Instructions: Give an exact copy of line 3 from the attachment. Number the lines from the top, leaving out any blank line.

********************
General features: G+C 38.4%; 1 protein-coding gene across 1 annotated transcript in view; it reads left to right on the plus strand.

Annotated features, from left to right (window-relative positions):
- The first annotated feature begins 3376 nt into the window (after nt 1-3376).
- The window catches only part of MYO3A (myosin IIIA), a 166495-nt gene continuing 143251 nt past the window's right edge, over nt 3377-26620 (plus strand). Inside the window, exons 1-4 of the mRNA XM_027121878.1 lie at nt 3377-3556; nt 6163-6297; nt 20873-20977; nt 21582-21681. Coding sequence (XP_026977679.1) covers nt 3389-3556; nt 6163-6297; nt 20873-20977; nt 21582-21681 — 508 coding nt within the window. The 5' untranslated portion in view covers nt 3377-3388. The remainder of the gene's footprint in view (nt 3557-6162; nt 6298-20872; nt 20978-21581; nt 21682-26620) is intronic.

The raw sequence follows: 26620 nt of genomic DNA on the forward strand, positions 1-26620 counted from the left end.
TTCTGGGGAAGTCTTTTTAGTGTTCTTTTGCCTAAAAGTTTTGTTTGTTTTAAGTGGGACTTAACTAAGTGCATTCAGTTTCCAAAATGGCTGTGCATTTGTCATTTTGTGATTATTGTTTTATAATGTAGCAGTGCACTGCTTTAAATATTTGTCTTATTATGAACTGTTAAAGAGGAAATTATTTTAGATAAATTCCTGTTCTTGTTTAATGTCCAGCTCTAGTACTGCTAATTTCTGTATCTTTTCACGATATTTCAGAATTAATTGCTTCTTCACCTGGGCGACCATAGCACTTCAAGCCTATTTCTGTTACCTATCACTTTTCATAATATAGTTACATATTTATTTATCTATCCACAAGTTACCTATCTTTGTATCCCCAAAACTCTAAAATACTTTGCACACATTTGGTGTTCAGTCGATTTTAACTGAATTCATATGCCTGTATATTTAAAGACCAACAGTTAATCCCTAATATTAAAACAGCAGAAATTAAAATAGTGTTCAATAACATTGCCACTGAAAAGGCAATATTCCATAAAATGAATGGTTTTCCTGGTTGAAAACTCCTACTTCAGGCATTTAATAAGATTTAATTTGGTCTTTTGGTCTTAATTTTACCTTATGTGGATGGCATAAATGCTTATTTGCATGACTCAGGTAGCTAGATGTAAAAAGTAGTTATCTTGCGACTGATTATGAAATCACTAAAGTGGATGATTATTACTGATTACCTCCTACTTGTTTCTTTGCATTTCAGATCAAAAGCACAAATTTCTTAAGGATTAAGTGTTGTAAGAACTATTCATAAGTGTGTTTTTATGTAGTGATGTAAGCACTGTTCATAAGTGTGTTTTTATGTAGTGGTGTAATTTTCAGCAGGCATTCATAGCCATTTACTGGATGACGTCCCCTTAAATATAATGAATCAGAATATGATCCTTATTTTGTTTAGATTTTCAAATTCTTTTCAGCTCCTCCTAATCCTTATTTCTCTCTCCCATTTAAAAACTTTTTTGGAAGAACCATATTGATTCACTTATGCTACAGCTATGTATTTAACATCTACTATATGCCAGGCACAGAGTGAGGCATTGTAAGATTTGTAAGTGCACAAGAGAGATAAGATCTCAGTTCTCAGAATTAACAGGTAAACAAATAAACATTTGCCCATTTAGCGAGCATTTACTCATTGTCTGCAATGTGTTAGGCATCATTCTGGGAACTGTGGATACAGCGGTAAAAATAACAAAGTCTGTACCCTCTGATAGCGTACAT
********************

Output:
- The first annotated feature begins 3376 nt into the window (after nt 1-3376).